The Triton

Editor's Pick

U.S.-based seaplane picks up yacht passengers in Cuba

ADVERTISEMENT

By Dorie Cox

Private yacht guests in Cuba were picked up by a seaplane in what Cuban officials call the first seaplane landing in more than 60 years.

Pacific Bound Yachts coordinated the event and president and COO Lisa Greenberg said the project involved months of communication with both U.S. and Cuban government officials for permits and approvals.

The plane flew from Fort Lauderdale, refueled in Key West and, once in Cuba, made several low passes to confirm a safe landing, according to Scott Young, director of sales with Tropic Ocean Airways.

A Tropic Ocean Airways plane landed near the yacht in the waters off the southern coast of Cuba on March 5, and passengers boarded from a tender to be transported to Miami International Airport for a connecting flight.

“On the ground, we had a contact on marine radio channel 16 and we verified we were all good for a landing,” Young said. “It was a safe landing and we tied to a mooring. Cuban customs came out on a boat. It did not take long to clear customs.”

“This gives the opportunity for more dynamic itineraries,” Greenberg said by phone after the landing. “Clients are not limited by airport or port of entry. In this case, the guests saved six hours by land or 18 hours by sea to the next airport. For yachts, that is the draw.”

A press release from both companies expounded on the historic event.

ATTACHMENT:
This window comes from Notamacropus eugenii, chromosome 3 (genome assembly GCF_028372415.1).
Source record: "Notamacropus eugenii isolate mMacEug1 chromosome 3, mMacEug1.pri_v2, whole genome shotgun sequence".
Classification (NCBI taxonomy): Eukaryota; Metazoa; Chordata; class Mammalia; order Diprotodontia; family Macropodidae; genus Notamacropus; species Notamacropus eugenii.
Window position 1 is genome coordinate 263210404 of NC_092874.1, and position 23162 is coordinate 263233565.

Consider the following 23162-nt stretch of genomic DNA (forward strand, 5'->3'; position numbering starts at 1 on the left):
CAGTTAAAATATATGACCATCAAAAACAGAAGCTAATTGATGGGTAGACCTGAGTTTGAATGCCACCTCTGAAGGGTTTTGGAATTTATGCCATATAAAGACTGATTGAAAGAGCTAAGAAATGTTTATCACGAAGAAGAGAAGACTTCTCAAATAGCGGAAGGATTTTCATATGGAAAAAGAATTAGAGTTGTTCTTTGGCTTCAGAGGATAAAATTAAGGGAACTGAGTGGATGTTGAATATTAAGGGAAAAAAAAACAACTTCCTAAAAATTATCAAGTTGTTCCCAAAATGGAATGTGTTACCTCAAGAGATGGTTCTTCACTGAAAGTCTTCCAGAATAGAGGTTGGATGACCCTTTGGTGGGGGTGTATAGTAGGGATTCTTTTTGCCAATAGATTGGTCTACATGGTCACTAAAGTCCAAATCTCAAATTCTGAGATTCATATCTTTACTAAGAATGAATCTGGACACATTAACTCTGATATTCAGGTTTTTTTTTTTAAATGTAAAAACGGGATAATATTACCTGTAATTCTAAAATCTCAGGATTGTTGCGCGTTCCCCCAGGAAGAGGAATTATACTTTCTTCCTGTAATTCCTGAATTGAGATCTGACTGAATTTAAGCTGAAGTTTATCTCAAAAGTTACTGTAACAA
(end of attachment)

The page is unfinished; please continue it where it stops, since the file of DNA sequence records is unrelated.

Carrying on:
“Seaplanes are part of the storied history of Florida’s connection to Cuba, dating back to days of the Clippers operating the air bridge between Miami and Havana,” according to Rob Ceravolo, founder and CEO of Tropic Ocean Airways. “I’ve heard for almost a decade that reintroducing seaplane flights connecting the two nations will never happen. Our company is built on removing the limits on what is possible – this historic water landing is a testament to that. We feel fortunate to share this historic moment with Pacific Bound Yachts; we appreciate their support and partnership.”

Dorie Cox is editor of The Triton. Comments are welcome below.

Tropic Ocean Airways plane lands for private yacht charter in Cuba on March 5. Photo by Clark Glenn
Related Posts...
Christensen has launched the last hull to be completed and Read more...
UPDATE:The 40m award-winning racing sloop My Song has been declared Read more...
Crew from more than 20 yachts worked hard to keep Read more...
Crew Compass: by Lauren Loudon Being offered a new job Read more...
Engineer's Angle: by JD Anson Whether tied to the dock Read more...

Share This Post

About Dorie Cox

Dorie Cox is editor of The Triton.

View all posts by Dorie Cox →

Leave a comment

Your email address will not be published. Required fields are marked *

Please answer the question below to leave a comment. * Time limit is exhausted. Please reload CAPTCHA.

This site uses Akismet to reduce spam. Learn how your comment data is processed.

Editor’s Picks

Final Christensen launched in Vancouver; yard moves to Tennessee

Final Christensen launched in Vancouver; yard moves to Tennessee

Christensen has launched the last hull to be completed and delivered from its Vancouver yard.  The 164-foot (50m) Jackpot, …

40m S/Y My Song recovered, taken to Palma

40m S/Y My Song recovered, taken to Palma

UPDATE:The 40m award-winning racing sloop My Song has been declared unsalvageable after falling off a cargo ship in the Med while in …

Newport19: Charter show opens today

Newport19: Charter show opens today

Crew from more than 20 yachts worked hard to keep the raindrops at bay at Newport Shipyard this morning as the annual Newport Charter Show …

Crew Compass: Cruising  brings joy in places we had not expected

Crew Compass: Cruising brings joy in places we had not expected

Crew Compass: by Lauren Loudon Being offered a new job is always an exciting time and, as I’ve mentioned previously, there are …